According to Gov. John Kasich’s recently released school funding proposal, Olentangy taxpayers will continue to bear the lion’s share of the increased costs stemming from the district's explosive, unprecedented, and continued growth.
Olentangy currently receives $9,106,935 in basic core state aid out of its total budget of $173 million. Under Kasich’s proposed plan, Olentangy would receive $10,017,628 in FY16 (July 1, 2015 - June 30, 2016), a 10 percent increase. (Kasich’s budget proposal limits funding increases to 10 percent. According to Kasich’s calculations, Olentangy should be entitled to $37,236,165. Because of the funding caps, the district is receiving less than one-third of this amount).
Using projected enrollment figures from the district’s five-year forecast, which readers can find here, Kasich’s budget proposal equates to Olentangy receiving $519 from the state if calculated on a per-pupil basis. State funding for public schools does not use per-pupil funding in its calculations, so as Olentangy’s enrollment increases, the amount of per-pupil funding it receives from the state effectively decreases. The state does, however, currently provide a specified per-pupil amount of $1,149 to all non-public chartered schools in Ohio. (According to school board member Julie Feasel, non-public chartered schools include many private schools, such as Village Academy, Bishop Watterson, and Worthington Christian).
In other words, non-public chartered schools in Ohio could continue to receive twice the amount of per-pupil state funding than Olentangy. Non-public chartered schools are rewarded for growth, because they receive more money from the state for each student enrolled. Olentangy is penalized for growth, because no matter how many new students enroll in the district, the state does not increase funding to Olentangy on a per-pupil basis.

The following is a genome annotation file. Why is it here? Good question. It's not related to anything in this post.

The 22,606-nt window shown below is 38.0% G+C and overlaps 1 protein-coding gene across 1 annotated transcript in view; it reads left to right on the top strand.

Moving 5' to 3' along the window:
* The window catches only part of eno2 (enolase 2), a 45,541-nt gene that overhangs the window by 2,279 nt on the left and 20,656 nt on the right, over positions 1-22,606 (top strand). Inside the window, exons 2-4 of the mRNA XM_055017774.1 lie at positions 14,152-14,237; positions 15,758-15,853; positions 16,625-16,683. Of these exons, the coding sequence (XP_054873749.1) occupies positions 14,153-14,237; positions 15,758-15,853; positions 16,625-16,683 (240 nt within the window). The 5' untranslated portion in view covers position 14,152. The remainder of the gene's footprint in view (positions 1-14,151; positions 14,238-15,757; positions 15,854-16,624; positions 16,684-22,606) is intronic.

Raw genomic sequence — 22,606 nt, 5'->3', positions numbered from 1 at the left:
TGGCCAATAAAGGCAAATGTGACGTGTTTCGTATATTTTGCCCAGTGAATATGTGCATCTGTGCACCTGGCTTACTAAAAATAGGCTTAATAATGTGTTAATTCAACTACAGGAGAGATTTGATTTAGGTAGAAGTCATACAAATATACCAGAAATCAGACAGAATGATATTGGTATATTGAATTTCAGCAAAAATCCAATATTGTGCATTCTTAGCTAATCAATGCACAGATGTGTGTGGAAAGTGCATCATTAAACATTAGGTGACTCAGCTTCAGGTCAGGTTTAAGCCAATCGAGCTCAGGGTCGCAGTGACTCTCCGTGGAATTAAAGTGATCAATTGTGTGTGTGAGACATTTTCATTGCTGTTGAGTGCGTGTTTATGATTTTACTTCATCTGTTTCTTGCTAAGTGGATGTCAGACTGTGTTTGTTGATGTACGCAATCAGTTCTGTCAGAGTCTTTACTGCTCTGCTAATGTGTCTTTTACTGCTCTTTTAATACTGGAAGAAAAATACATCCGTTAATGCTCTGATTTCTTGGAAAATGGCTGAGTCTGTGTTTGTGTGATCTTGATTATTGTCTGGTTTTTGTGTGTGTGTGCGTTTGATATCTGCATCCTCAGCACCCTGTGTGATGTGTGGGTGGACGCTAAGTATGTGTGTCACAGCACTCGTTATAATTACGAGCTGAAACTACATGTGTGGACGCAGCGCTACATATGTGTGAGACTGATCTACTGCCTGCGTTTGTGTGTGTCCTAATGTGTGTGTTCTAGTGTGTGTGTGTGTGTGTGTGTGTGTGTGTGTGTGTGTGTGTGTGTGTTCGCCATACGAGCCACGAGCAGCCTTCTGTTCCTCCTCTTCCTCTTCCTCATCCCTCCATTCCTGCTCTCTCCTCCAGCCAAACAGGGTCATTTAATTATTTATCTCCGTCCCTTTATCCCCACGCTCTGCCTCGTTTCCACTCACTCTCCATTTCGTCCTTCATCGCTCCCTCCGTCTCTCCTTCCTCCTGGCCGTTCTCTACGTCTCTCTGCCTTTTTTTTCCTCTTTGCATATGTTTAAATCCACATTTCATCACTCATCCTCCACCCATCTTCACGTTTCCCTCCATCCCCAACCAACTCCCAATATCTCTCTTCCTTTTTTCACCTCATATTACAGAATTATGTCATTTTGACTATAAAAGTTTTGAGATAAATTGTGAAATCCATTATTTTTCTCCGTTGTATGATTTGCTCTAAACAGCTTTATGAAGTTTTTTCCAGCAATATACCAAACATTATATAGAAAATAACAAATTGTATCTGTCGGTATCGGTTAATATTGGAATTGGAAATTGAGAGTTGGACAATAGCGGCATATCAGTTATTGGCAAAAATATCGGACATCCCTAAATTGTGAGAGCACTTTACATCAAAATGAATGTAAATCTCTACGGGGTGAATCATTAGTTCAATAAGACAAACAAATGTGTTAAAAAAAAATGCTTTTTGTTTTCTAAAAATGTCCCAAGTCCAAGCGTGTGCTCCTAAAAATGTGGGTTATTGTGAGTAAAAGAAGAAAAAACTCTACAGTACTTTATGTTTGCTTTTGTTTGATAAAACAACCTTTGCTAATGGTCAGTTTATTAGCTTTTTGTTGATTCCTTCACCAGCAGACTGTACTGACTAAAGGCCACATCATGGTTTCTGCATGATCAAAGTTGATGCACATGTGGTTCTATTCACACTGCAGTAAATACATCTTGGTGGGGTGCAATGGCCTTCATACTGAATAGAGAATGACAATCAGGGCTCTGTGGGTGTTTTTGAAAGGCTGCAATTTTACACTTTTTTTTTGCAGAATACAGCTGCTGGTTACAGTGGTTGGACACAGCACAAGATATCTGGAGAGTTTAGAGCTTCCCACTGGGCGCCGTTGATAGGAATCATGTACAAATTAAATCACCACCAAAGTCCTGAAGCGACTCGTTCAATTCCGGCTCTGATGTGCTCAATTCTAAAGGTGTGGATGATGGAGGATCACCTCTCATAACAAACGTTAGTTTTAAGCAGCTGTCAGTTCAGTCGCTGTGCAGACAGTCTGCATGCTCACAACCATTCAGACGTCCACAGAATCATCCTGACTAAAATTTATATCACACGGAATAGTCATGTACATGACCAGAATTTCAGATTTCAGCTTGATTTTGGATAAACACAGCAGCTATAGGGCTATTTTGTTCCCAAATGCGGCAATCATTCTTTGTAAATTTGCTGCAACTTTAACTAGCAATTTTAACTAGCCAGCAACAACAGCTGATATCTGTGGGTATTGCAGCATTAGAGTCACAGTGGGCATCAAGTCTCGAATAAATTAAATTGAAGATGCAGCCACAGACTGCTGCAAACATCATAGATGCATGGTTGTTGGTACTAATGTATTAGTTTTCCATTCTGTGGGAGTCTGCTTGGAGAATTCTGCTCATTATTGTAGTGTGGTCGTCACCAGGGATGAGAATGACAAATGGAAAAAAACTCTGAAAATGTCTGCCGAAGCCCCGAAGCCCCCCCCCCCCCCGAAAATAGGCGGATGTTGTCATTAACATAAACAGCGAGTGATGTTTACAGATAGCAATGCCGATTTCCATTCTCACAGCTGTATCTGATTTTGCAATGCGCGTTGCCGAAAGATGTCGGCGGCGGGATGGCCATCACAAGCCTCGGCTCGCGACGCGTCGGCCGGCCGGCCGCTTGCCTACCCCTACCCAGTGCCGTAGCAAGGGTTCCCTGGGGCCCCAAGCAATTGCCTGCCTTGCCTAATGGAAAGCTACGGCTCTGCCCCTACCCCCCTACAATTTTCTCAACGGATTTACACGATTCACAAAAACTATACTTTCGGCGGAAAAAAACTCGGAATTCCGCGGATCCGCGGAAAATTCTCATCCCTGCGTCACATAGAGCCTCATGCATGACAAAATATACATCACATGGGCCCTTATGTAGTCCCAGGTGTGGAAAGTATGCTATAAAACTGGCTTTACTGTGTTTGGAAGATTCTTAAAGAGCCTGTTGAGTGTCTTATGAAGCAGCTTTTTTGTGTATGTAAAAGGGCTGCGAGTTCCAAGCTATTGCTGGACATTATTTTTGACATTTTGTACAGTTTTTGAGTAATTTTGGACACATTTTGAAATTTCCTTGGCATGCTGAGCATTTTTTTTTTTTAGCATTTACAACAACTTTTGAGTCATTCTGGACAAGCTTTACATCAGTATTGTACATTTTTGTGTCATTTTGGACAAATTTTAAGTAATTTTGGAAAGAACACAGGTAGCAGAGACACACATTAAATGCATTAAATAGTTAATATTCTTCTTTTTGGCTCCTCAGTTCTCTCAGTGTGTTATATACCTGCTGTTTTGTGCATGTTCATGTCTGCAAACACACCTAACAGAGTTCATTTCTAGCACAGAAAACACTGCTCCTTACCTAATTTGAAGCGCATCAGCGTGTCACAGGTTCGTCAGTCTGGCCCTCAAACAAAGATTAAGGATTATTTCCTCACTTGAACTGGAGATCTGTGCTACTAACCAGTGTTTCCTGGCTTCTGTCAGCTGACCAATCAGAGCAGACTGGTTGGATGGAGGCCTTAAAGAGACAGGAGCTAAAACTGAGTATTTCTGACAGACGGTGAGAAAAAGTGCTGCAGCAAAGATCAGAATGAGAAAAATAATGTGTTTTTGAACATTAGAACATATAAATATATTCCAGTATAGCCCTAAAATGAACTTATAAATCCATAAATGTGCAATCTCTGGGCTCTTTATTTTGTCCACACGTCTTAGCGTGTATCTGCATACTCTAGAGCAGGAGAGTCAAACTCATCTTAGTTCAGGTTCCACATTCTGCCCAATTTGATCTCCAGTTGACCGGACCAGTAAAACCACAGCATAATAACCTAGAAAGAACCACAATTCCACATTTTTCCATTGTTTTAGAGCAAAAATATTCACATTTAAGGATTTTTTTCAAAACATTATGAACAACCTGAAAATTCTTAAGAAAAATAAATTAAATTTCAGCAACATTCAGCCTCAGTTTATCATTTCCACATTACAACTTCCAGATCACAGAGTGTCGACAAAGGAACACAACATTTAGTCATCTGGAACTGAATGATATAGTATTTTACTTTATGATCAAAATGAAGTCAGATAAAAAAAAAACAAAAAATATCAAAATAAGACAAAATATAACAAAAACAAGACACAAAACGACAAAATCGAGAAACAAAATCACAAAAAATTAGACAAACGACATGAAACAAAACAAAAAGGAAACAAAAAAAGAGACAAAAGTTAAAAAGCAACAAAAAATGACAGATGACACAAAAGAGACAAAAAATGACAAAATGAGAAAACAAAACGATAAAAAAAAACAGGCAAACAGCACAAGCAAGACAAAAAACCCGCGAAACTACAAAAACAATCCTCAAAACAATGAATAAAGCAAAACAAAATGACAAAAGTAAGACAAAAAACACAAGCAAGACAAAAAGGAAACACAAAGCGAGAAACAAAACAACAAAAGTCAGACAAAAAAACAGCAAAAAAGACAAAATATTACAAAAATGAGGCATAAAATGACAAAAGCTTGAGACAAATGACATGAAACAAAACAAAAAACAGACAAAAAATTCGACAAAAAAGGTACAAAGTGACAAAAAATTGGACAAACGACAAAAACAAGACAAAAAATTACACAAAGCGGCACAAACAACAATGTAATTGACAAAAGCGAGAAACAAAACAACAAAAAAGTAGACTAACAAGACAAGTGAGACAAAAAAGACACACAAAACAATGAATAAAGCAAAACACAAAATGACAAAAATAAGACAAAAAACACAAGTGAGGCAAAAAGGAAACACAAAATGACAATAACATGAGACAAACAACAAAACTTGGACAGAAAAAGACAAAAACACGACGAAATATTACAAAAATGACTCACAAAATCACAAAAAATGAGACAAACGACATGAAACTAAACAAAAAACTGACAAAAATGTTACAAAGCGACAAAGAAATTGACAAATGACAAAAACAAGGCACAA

Fairness. According to Olentangy Superintendent Wade Lucas that’s all the Olentangy Local School District is asking for when it comes to school funding in the next biennial budget.
Dr. Lucas, along with district Treasurer Brian Kern and board Vice President Julie Wagner Feasel, presented two forums last week at district middle schools on school funding called the School Funding Follies. According to Dr. Lucas, the goal of the forums was educating district residents on the ins and outs of Ohio school funding.
For years, district taxpayers have paid for the majority of operating expenses and new buildings in Olentangy. “This lack of funding has resulted in our voters having to approve eight bond issues for new buildings and four operating levies since 1998,” Kern explained.
According to Feasel, with the current state funding formula, Olentangy should be getting $42.1 million from the state. However, due to funding caps included in the formula, the district will receive just $8.2 million in fiscal year 2014 or $456 per pupil. This means that for every dollar Olentangy residents pay to the state in income tax, their school district receives just four cents. Similar districts are receiving 17 cents of every dollar of state income tax, and the state average is 66 cents of every dollar of state income tax. Thus, Olentangy residents’ tax dollars are funding educational opportunities in other districts – many right here in Central Ohio.
Olentangy school board member Adam White has lost his appeal in his case against his fellow board members.
In April 2013, Olentangy school board member Adam White filed a civil action against his fellow school board members. In his complaint, he alleged that the other board members violated state public meeting laws by engaging in email correspondence while formulating a response to a Dispatch editorial. On Jan. 16, 2014, Delaware County Court of Common Pleas Judge Everett H. Krueger granted a judgment motion in the Board's favor and dismissed all of White's claims. White subsequently filed his appeal.
On September 5, 2014, the Fifth Appellate District affirmed Judge Krueger’s judgment, finding no errors as a matter of law in the lower court decision.
At the time of the initial trial court decision, it was estimated that approximately $10,000 to $15,000 of district funds had been expended in defense of White’s lawsuit. Additional expenditures have accrued in the appeal, however no total cost-to-date has been disclosed. White has 45 days to appeal to the Ohio Supreme Court. If he chooses not to appeal, or if he does and loses again, the Olentangy school board has the right to request White to cover attorney fees and costs.